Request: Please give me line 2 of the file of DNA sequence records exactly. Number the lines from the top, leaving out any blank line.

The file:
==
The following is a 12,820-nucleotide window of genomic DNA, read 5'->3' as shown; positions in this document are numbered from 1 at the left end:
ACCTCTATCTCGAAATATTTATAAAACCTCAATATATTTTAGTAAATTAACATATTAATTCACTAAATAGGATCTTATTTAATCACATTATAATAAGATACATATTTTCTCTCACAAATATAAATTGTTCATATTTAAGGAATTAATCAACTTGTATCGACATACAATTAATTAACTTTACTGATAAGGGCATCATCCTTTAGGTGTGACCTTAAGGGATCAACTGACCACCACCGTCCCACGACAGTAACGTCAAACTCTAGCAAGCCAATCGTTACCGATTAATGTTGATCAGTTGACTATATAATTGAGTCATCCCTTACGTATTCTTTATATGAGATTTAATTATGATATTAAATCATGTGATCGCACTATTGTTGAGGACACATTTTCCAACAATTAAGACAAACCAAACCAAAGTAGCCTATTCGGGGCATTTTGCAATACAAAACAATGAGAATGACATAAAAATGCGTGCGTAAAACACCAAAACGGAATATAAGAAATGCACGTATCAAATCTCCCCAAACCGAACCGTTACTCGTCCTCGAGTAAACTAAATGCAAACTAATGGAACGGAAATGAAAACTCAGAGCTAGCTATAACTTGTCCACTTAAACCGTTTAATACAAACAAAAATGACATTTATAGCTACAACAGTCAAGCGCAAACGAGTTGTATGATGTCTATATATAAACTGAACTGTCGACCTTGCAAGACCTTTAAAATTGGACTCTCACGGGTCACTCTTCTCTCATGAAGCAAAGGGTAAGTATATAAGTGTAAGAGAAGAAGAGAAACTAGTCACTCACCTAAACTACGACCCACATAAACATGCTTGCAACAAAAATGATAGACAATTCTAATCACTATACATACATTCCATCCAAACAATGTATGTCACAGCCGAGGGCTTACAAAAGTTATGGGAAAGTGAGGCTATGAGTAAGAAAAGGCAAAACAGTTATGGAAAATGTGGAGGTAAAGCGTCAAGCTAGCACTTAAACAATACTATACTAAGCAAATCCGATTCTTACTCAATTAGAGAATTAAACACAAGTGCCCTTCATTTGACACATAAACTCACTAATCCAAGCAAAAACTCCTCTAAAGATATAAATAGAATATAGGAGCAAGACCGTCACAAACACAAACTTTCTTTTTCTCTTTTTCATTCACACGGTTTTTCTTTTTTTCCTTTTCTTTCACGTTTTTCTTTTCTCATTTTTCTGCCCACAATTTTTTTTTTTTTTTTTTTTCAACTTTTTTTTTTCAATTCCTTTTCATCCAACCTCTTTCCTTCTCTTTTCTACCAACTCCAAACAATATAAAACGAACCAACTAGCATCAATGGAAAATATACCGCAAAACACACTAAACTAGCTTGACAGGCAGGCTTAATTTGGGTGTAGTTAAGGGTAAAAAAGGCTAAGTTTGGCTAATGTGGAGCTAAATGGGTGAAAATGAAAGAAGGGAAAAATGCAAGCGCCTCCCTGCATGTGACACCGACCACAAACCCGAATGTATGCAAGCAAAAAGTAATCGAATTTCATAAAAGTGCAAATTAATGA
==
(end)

ACCTCTATCTCGAAATATTTATAAAACCTCAATATATTTTAGTAAATTAACATATTAATTCACTAAATAGGATCTTATTTAATCACATTATAATAAGATACATATTTTCTCTCACAAATATAAATTGTTCATATTTAAGGAATTAATCAACTTGTATCGACATACAATTAATTAACTTTACTGATAAGGGCATCATCCTTTAGGTGTGACCTTAAGGGATCAACTGACCACCACCGTCCCACGACAGTAACGTCAAACTCTAGCAAGCCAATCGTTACCGATTAATGTTGATCAGTTGACTATATAATTGAGTCATCCCTTACGTATTCTTTATATGAGATTTAATTATGATATTAAATCATGTGATCGCACTATTGTTGAGGACACATTTTCCAACAATTAAGACAAACCAAACCAAAGTAGCCTATTCGGGGCATTTTGCAATACAAAACAATGAGAATGACATAAAAATGCGTGCGTAAAACACCAAAACGGAATATAAGAAATGCACGTATCAAATCTCCCCAAACCGAACCGTTACTCGTCCTCGAGTAAACTAAATGCAAACTAATGGAACGGAAATGAAAACTCAGAGCTAGCTATAACTTGTCCACTTAAACCGTTTAATACAAACAAAAATGACATTTATAGCTACAACAGTCAAGCGCAAACGAGTTGTATGATGTCTATATATAAACTGAACTGTCGACCTTGCAAGACCTTTAAAATTGGACTCTCACGGGTCACTCTTCTCTCATGAAGCAAAGGGTAAGTATATAAGTGTAAGAGAAGAAGAGAAACTAGTCACTCACCTAAACTACGACCCACATAAACATGCTTGCAACAAAAATGATAGACAATTCTAATCACTATACATACATTCCATCCAAACAATGTATGTCACAGCCGAGGGCTTACAAAAGTTATGGGAAAGTGAGGCTATGAGTAAGAAAAGGCAAAACAGTTATGGAAAATGTGGAGGTAAAGCGTCAAGCTAGCACTTAAACAATACTATACTAAGCAAATCCGATTCTTACTCAATTAGAGAATTAAACACAAGTGCCCTTCATTTGACACATAAACTCACTAATCCAAGCAAAAACTCCTCTAAAGATATAAATAGAATATAGGAGCAAGACCGTCACAAACACAAACTTTCTTTTTCTCTTTTTCATTCACACGGTTTTTCTTTTTTTCCTTTTCTTTCACGTTTTTCTTTTCTCATTTTTCTGCCCACAATTTTTTTTTTTTTTTTTTTTCAACTTTTTTTTTTCAATTCCTTTTCATCCAACCTCTTTCCTTCTCTTTTCTACCAACTCCAAACAATATAAAACGAACCAACTAGCATCAATGGAAAATATACCGCAAAACACACTAAACTAGCTTGACAGGCAGGCTTAATTTGGGTGTAGTTAAGGGTAAAAAAGGCTAAGTTTGGCTAATGTGGAGCTAAATGGGTGAAAATGAAAGAAGGGAAAAATGCAAGCGCCTCCCTGCATGTGACACCGACCACAAACCCGAATGTATGCAAGCAAAAAGTAATCGAATTTCATAAAAGTGCAAATTAATGA